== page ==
So you think you’re a trusted advisor!

So you think you’re a trusted advisor!

John Morris

JXD Consultants

Many of us, especially consultants like to think we are a trusted advisor for our clients, but are we, really, and how would we know.

A few years ago I was running a team of analysts who provided business intelligence in the form of data, information etc. for a variety of business disciplines across a major corporation, we will go one to discuss what data is later in the article. I was trying to establish how well each of the analysts were performing based on the level of interaction and insights they were providing and the relative use of this to their clients. Some seemed to be doing well as determined by their clients, whilst others appeared to be struggling and a couple of them seemed to have gone “native” within the departments they were supporting actually making decisions for them. What I needed to do was establish the levels of relative effectiveness and determine where the “sweet spot” was across a range of activities and the levels of trust held by the clients.

What exactly is Data?

Before we go on it may be prudent to remind ourselves of the data hierarchy defined by Nonaka 1994.


Nonaka provided a hierarchy of knowledge ranging from Data to Wisdom, see definitions below. This maps well across the 5 levels of trusted advisor. With the Source providing Data, the trusted source providing Information, the advisor providing Knowledge and the trusted advisor providing Wisdom.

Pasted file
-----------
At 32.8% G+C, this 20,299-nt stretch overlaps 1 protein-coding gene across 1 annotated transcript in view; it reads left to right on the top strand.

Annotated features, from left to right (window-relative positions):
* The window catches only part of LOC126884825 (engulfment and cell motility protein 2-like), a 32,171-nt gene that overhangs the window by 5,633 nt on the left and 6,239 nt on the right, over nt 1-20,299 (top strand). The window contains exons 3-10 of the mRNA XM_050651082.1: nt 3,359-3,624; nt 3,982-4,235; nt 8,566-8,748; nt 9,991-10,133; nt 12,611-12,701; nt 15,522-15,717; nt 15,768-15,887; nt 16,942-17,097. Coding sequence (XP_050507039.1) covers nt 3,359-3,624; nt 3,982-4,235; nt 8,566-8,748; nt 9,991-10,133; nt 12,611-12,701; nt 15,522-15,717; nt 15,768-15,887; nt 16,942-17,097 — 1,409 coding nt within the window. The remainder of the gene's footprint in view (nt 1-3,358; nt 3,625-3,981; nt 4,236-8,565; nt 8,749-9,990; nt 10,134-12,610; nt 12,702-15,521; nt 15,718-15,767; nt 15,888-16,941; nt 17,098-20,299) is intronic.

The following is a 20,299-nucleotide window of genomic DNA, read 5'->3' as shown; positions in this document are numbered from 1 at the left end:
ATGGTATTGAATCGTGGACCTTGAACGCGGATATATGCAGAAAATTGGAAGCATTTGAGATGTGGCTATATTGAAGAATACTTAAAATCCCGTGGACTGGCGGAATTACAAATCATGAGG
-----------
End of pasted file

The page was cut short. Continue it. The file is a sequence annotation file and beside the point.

By definition;

  • Data is described as facts and statistics collected together for reference or analysis.
  • Information is Data that has been collated into an order
  • Knowledge is information tested through argument and with context and insights
  • Wisdom is combining Knowledge with experience and good judgement to provide deeper meaning and reason.

The Advisor scale of competence and effectiveness.

The scale of competence and effectiveness for the trusted advisor is as follows.

  • Source: Someone who provides data without much added value, has no real insight or context as to the client’s needs causing the client to verify the value and source of the data provided.
  • Trusted Source: Someone who provides verified data again without much added insight or context with the client having to provide that context.
  • Advisor: Someone who can add value to the data provided but who hasn’t built a sufficient relationship or trust with the client to avoid further checking by their client.
  • Trusted Advisor: Someone who understands the client and their requirements and has built a strong relationship and trust over a period of time.
  • Decision Maker: Someone who has embedded themselves with the client to such an extent that they appear to be part of the decision making team within that organisation.

None of these are a particularly bad place to be as it is dependent upon the level of time and experience of the individual analyst and the relationship they held with their client. However over time we would be expecting to see an improvement as the relationship build with the client. A number of you will have noticed that there are 4 levels from Data to Wisdom and 5 levels from Source to Decision Maker. The reason for this is that we believe that decision making is best left to the business owners not the Trusted Advisor, they are there to use their wisdom to advise their client.

Development opportunities

As a result of this competence scale we found it easier to assess the amount of development each of the analysts required and where to focus their education and training. Along with the clients we also had a bench mark to work on regarding assessment and the level of maturity gained.


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